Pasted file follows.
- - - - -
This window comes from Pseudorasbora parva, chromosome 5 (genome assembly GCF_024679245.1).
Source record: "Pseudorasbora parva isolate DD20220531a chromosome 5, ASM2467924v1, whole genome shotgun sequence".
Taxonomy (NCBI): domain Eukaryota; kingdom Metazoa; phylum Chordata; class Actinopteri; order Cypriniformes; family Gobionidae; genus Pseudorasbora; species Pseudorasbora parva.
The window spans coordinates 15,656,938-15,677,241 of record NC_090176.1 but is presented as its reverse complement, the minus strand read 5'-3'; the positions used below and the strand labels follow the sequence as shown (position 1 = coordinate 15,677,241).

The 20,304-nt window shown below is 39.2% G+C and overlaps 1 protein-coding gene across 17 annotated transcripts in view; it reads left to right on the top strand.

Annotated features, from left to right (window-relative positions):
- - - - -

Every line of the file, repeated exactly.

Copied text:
This window comes from Pseudorasbora parva, chromosome 5 (genome assembly GCF_024679245.1).
Source record: "Pseudorasbora parva isolate DD20220531a chromosome 5, ASM2467924v1, whole genome shotgun sequence".
Taxonomy (NCBI): domain Eukaryota; kingdom Metazoa; phylum Chordata; class Actinopteri; order Cypriniformes; family Gobionidae; genus Pseudorasbora; species Pseudorasbora parva.
The window spans coordinates 15,656,938-15,677,241 of record NC_090176.1 but is presented as its reverse complement, the minus strand read 5'-3'; the positions used below and the strand labels follow the sequence as shown (position 1 = coordinate 15,677,241).

The 20,304-nt window shown below is 39.2% G+C and overlaps 1 protein-coding gene across 17 annotated transcripts in view; it reads left to right on the top strand.

Annotated features, from left to right (window-relative positions):